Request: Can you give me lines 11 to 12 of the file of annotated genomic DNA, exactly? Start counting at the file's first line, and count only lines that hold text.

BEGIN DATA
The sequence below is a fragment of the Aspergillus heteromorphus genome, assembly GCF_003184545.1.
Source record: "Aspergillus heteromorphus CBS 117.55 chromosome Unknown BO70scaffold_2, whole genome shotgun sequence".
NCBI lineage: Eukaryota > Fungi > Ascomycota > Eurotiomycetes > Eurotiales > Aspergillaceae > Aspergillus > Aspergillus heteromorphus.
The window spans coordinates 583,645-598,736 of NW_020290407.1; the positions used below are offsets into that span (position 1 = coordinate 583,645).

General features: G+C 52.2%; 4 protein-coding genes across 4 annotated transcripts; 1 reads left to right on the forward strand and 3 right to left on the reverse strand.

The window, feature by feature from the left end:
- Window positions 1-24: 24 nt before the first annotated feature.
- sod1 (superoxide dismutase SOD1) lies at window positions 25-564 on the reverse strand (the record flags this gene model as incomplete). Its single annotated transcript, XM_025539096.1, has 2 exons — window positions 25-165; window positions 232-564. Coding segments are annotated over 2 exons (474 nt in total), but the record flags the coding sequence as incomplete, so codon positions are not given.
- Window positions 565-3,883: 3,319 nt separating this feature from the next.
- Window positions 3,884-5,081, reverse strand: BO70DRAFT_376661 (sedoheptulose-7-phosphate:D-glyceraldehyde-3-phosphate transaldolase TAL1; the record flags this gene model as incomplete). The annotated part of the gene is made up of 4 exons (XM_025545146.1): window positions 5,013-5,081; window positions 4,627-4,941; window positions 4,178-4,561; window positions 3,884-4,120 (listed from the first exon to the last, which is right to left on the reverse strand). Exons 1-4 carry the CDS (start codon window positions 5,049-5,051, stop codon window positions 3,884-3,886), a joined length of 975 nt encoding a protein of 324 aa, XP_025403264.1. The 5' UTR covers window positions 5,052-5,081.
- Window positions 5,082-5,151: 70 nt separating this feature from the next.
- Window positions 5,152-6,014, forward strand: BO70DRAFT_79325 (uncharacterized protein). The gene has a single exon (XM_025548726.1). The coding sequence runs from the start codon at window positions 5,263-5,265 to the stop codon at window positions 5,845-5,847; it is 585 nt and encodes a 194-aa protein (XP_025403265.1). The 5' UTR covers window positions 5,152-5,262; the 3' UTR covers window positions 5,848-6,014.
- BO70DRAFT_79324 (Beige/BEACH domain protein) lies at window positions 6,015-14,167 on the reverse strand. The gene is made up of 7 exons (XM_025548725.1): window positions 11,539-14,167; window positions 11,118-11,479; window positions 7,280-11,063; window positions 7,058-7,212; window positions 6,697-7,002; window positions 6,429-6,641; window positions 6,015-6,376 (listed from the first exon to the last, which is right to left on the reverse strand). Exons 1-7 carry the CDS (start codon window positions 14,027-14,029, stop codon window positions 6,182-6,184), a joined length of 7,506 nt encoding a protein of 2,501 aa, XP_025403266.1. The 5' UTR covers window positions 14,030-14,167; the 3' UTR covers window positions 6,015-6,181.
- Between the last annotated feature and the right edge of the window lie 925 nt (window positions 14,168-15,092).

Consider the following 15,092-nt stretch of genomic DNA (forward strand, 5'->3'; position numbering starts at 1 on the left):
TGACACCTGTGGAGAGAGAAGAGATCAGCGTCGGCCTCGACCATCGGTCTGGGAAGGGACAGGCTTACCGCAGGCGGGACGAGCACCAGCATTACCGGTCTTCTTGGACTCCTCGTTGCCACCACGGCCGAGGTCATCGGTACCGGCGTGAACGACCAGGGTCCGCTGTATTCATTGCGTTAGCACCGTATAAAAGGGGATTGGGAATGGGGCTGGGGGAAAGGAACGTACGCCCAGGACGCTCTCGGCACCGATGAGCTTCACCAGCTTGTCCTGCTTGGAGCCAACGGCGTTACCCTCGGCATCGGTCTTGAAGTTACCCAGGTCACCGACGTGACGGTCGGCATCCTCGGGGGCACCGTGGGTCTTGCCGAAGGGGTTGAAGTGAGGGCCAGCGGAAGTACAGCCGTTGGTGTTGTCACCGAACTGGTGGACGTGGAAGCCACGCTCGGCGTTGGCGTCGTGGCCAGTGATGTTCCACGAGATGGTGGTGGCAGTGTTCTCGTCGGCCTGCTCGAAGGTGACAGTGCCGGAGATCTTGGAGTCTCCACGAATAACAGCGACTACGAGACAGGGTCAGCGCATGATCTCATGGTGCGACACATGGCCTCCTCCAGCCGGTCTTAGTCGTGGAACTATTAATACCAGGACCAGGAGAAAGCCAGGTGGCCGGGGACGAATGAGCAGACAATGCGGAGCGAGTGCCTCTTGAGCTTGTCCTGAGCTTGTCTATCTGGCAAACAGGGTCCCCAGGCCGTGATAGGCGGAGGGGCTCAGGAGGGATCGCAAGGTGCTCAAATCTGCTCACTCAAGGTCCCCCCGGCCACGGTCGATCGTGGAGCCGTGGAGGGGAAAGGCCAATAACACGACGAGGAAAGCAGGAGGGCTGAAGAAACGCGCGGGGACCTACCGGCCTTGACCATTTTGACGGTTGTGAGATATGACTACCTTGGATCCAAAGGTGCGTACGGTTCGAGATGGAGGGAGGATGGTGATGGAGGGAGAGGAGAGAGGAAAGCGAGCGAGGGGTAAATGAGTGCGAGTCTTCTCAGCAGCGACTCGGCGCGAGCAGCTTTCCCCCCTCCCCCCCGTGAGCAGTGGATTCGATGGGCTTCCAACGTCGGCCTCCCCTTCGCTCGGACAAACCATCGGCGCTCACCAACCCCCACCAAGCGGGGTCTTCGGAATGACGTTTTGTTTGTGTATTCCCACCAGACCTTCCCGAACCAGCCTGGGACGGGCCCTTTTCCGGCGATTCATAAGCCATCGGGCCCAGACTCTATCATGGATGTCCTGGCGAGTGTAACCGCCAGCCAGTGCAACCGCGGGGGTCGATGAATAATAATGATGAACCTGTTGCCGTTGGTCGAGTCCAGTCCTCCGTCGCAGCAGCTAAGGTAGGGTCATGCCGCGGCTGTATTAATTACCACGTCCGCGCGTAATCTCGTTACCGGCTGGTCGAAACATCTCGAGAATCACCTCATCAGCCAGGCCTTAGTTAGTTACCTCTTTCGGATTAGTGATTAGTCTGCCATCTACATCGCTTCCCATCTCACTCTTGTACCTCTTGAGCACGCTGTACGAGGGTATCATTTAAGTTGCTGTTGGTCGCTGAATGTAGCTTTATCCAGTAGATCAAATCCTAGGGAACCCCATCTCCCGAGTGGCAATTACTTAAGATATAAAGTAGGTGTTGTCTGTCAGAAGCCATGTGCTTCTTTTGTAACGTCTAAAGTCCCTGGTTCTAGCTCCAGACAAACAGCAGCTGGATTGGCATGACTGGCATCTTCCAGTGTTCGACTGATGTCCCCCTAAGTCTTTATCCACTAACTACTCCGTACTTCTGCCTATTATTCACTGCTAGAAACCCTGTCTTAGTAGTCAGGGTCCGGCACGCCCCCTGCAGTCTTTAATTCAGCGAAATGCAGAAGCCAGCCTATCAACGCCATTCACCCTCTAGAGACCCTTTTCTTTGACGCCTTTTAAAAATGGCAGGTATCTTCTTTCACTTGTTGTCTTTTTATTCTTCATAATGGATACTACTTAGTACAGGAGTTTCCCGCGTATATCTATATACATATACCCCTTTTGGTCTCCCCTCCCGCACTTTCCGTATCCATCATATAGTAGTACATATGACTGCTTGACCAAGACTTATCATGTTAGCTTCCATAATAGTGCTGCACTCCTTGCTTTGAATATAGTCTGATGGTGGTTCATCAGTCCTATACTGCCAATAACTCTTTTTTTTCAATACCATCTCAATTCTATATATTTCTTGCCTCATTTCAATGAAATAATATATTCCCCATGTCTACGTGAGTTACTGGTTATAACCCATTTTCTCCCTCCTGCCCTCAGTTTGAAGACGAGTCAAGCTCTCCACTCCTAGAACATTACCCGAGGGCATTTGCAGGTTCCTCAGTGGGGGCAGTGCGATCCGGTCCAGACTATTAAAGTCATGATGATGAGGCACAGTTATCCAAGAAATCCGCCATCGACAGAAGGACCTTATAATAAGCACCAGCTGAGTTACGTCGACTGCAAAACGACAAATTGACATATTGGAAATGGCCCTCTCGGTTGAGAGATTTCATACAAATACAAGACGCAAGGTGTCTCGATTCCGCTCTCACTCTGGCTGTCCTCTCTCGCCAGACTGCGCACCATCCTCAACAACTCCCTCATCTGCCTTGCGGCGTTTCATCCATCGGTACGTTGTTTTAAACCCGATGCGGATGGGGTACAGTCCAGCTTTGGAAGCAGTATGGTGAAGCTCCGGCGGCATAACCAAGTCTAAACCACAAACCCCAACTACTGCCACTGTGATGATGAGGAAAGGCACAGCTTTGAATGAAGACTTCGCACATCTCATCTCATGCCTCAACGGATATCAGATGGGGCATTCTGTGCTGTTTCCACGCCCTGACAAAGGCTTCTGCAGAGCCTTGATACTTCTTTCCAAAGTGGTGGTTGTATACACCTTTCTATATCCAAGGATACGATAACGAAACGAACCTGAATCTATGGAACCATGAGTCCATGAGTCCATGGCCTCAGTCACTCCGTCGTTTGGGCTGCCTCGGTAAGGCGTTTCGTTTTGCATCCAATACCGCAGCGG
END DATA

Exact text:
- Window positions 5,082-5,151: 70 nt separating this feature from the next.
- Window positions 5,152-6,014, forward strand: BO70DRAFT_79325 (uncharacterized protein). The gene has a single exon (XM_025548726.1). The coding sequence runs from the start codon at window positions 5,263-5,265 to the stop codon at window positions 5,845-5,847; it is 585 nt and encodes a 194-aa protein (XP_025403265.1). The 5' UTR covers window positions 5,152-5,262; the 3' UTR covers window positions 5,848-6,014.